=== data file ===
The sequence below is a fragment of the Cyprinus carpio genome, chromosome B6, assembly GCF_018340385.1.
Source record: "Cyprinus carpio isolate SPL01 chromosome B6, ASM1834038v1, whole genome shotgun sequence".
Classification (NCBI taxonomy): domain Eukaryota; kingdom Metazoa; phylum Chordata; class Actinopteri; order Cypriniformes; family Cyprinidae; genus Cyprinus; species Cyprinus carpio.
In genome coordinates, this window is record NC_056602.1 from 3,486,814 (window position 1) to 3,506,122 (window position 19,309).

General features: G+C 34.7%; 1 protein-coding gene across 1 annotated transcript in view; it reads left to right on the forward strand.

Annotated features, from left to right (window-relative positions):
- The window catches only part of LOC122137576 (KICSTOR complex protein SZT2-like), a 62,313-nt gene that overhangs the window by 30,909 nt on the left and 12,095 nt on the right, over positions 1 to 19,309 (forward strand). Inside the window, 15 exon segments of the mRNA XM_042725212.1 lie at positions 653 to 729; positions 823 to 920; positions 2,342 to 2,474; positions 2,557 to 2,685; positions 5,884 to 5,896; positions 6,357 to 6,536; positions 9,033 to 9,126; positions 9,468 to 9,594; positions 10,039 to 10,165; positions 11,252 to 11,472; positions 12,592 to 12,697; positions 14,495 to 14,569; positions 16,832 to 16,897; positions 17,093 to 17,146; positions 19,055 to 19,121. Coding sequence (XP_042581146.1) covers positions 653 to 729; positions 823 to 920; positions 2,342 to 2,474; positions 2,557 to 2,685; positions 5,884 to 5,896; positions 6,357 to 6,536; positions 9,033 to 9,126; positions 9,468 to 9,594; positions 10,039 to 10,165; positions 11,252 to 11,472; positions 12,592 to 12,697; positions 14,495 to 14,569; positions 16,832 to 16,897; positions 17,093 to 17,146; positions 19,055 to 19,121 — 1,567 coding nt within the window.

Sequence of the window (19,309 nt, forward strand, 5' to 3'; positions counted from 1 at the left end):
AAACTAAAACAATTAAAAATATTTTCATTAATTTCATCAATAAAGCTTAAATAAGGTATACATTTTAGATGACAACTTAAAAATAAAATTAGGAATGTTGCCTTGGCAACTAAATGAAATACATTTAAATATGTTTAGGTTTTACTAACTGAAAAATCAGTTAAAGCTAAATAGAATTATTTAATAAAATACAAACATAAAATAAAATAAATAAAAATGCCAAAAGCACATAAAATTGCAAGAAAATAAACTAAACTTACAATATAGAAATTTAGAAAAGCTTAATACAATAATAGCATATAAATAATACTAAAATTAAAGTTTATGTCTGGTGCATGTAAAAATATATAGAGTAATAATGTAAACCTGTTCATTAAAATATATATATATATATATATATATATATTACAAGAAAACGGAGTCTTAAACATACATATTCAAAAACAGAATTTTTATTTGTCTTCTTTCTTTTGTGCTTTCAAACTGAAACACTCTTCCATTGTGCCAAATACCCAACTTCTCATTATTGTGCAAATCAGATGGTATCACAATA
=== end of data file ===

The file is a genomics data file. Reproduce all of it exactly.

The sequence below is a fragment of the Cyprinus carpio genome, chromosome B6, assembly GCF_018340385.1.
Source record: "Cyprinus carpio isolate SPL01 chromosome B6, ASM1834038v1, whole genome shotgun sequence".
Classification (NCBI taxonomy): domain Eukaryota; kingdom Metazoa; phylum Chordata; class Actinopteri; order Cypriniformes; family Cyprinidae; genus Cyprinus; species Cyprinus carpio.
In genome coordinates, this window is record NC_056602.1 from 3,486,814 (window position 1) to 3,506,122 (window position 19,309).

General features: G+C 34.7%; 1 protein-coding gene across 1 annotated transcript in view; it reads left to right on the forward strand.

Annotated features, from left to right (window-relative positions):
- The window catches only part of LOC122137576 (KICSTOR complex protein SZT2-like), a 62,313-nt gene that overhangs the window by 30,909 nt on the left and 12,095 nt on the right, over positions 1 to 19,309 (forward strand). Inside the window, 15 exon segments of the mRNA XM_042725212.1 lie at positions 653 to 729; positions 823 to 920; positions 2,342 to 2,474; positions 2,557 to 2,685; positions 5,884 to 5,896; positions 6,357 to 6,536; positions 9,033 to 9,126; positions 9,468 to 9,594; positions 10,039 to 10,165; positions 11,252 to 11,472; positions 12,592 to 12,697; positions 14,495 to 14,569; positions 16,832 to 16,897; positions 17,093 to 17,146; positions 19,055 to 19,121. Coding sequence (XP_042581146.1) covers positions 653 to 729; positions 823 to 920; positions 2,342 to 2,474; positions 2,557 to 2,685; positions 5,884 to 5,896; positions 6,357 to 6,536; positions 9,033 to 9,126; positions 9,468 to 9,594; positions 10,039 to 10,165; positions 11,252 to 11,472; positions 12,592 to 12,697; positions 14,495 to 14,569; positions 16,832 to 16,897; positions 17,093 to 17,146; positions 19,055 to 19,121 — 1,567 coding nt within the window.

Sequence of the window (19,309 nt, forward strand, 5' to 3'; positions counted from 1 at the left end):
AAACTAAAACAATTAAAAATATTTTCATTAATTTCATCAATAAAGCTTAAATAAGGTATACATTTTAGATGACAACTTAAAAATAAAATTAGGAATGTTGCCTTGGCAACTAAATGAAATACATTTAAATATGTTTAGGTTTTACTAACTGAAAAATCAGTTAAAGCTAAATAGAATTATTTAATAAAATACAAACATAAAATAAAATAAATAAAAATGCCAAAAGCACATAAAATTGCAAGAAAATAAACTAAACTTACAATATAGAAATTTAGAAAAGCTTAATACAATAATAGCATATAAATAATACTAAAATTAAAGTTTATGTCTGGTGCATGTAAAAATATATAGAGTAATAATGTAAACCTGTTCATTAAAATATATATATATATATATATATATATATTACAAGAAAACGGAGTCTTAAACATACATATTCAAAAACAGAATTTTTATTTGTCTTCTTTCTTTTGTGCTTTCAAACTGAAACACTCTTCCATTGTGCCAAATACCCAACTTCTCATTATTGTGCAAATCAGATGGTATCACAATA